INS or Ctrl-V           (toggles insert/overwrite modes)
                      DEL or Ctrl-G           (deletes character at cursor)
                      BACKSPACE or Ctrl-H     (deletes character to the left)
                      Ctrl-Y                  (deletes to end of the field)

Saving and Ending

                      END or Ctrl-W           (save changes and end)
                      Ctrl-Q                  (cancel changes to this record)

Other keys

                      Ctrl-U                  (toggles deleted flag status)
                      Ctrl-HOME               (move to top of file)
                      Ctrl-END                (move to end of file)
                      Ctrl-PgDn               (append a new record)
                      Alt-E                   (skips backward in file as many
                                              records as can be displayed in
                                              current window - BROWSE)
                      Alt-X                   (skips forward in file as many
                                              records as can be displayed in
                                              current window - BROWSE)


Format strings determine how numbers and strings are displayed. Shark information can be formatted at any time results are being displayed.

Format strings are used in the PICTURE clause of @...GET, in the USING clause of @...SAY, in the format lines in a TEXT block, in the REPORT keyword PICTURE, in the PIC() function, and in the system variable :PICTURE.

Format strings don't affect how Shark stores information; only how it is entered, displayed, or printed. Format strings are made up of format characters and background characters. In most cases (except TEXT and PICTURE in a report form), format strings are enclosed in quotes.

Format characters work as placeholders for displayed data and as "masks" to limit the kind of data that can be entered. There are separate format characters numbers and strings (listed in the next two help screens).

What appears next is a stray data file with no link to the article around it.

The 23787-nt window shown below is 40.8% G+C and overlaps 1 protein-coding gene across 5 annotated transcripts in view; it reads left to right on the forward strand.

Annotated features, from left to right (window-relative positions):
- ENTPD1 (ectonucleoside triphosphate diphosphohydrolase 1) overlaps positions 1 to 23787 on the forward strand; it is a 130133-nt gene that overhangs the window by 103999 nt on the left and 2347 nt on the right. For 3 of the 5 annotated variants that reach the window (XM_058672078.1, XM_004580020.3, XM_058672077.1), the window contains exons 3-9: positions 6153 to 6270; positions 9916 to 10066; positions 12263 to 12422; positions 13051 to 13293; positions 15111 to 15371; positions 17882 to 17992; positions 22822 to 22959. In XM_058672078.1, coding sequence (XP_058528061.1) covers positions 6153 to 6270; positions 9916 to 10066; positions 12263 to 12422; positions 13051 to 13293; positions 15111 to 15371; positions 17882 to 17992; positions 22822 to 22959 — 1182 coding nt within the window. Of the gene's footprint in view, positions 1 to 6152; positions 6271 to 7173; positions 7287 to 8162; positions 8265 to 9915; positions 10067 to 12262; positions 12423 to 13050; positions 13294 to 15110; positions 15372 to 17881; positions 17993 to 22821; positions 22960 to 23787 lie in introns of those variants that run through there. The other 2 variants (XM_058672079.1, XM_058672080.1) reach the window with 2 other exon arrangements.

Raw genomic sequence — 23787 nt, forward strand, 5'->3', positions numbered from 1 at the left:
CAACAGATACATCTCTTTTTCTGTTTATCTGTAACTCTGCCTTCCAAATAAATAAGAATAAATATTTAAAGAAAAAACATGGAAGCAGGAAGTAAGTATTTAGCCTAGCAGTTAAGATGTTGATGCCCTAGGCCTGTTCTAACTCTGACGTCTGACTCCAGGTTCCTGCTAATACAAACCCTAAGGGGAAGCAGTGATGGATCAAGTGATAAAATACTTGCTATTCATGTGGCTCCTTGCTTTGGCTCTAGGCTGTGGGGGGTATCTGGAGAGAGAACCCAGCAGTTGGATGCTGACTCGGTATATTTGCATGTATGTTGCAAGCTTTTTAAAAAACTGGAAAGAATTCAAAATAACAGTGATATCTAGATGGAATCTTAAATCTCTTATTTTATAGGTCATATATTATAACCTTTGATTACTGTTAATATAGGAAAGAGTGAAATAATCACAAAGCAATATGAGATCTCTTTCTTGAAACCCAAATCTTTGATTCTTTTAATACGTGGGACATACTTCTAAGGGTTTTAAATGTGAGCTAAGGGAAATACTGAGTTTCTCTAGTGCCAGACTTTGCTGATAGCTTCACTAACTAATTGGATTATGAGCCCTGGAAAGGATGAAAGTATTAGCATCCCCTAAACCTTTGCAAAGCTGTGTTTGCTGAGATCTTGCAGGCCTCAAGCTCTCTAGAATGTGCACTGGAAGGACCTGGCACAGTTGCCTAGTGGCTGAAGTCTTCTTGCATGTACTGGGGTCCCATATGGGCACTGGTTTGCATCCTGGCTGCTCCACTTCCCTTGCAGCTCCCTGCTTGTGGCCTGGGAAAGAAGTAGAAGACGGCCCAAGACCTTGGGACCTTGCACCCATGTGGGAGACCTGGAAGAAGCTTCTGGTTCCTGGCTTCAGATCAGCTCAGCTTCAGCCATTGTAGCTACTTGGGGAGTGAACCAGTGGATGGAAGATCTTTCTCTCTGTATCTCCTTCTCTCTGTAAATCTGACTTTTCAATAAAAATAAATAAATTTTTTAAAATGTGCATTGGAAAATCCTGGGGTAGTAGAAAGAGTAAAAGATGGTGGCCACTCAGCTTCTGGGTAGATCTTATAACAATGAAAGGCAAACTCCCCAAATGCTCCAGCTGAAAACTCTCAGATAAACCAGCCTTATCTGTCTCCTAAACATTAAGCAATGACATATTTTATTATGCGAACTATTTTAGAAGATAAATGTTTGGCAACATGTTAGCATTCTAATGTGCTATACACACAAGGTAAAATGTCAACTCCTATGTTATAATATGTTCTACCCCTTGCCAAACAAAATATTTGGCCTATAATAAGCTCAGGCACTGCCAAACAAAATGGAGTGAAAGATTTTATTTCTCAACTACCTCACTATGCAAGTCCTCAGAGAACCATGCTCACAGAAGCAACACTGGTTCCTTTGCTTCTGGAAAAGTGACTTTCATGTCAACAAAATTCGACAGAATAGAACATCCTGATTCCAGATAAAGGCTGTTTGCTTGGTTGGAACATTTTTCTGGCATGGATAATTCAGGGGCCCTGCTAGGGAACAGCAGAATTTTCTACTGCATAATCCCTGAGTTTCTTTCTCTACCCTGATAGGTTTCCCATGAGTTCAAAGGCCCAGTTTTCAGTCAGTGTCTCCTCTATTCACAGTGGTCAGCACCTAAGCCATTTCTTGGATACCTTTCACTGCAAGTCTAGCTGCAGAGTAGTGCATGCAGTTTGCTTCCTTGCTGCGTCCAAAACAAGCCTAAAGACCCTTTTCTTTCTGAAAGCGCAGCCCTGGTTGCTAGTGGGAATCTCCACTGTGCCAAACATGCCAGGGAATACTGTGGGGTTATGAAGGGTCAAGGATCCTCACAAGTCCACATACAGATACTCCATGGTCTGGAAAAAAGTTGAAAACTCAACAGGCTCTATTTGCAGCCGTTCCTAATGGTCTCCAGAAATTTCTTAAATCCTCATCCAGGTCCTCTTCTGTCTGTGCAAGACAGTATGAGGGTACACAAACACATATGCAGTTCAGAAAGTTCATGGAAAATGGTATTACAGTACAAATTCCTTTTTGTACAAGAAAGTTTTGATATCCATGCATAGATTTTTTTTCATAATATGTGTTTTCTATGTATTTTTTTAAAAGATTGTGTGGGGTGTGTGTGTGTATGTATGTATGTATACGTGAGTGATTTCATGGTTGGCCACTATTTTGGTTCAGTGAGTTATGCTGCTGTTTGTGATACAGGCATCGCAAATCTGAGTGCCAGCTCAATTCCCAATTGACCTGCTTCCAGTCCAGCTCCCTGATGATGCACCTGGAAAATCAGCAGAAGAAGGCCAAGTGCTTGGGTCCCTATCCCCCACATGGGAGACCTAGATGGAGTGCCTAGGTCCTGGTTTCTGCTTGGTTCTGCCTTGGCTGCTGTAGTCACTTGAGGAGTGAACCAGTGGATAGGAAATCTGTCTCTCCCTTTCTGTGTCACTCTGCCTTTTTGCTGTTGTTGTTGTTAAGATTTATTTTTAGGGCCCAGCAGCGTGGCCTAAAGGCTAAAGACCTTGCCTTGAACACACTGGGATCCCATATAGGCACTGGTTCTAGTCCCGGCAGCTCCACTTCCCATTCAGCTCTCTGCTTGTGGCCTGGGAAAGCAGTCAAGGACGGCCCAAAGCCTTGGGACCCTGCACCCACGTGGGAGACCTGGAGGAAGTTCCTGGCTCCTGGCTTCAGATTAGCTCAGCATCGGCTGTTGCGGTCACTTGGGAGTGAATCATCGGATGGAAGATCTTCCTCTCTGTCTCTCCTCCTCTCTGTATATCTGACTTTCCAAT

Background characters are primarily decorative, added to make data easier to read. They include all characters (including spaces) not listed in the format character tables. Background characters are displayed exactly as they appear in the format clause, but are not stored as data.


These are the format characters for numbers: 9 -- Displays or permits entry of any digit (0-9), the minus sign (-), or a decimal point (.). $ -- Displays any digit. The leading digit of a value is preceded by a dollar sign (e.g., 182.34 is displayed as $182.34). comma (,) -- Determines placement of commas in a displayed number. period (.) -- Determines placement of the decimal point in a display or input number.

Any other character in a numeric format clause is a background character and is displayed "as is". Here are some display examples (invalid for input):

   Number     Format         Display      Effect
   1123.89    "9,999.99"     1,123.89     Commas added
   100.89     "$9,999.99"    $  100.89    Fixed dollar sign
   100.89     "$$$$$$.99"    $100.89      Floating dollar sign

Rule: Do not use formats for numeric field input; formatting is for displaying variables.


These are the format characters for strings:

  X or x -- Any typed character.
  A or a -- Any letter, upper- or lowercase.
  9 -- Any digit or letter.

All other characters are regarded as background characters: they are depicted literally when displayed and ignored upon input.

Format case when accepting input:

  ! -- Any character, but converts and displays lowercase input as uppercase.


x="brown dog"
? x
brown dog
? !(x)


A screen can be setup to collect (i.e. "GET") several input variables at one time. The inputs can be edited individually before saving the entire lot at one time. The input variables are organized in an internal TABLE called a GET TABLE.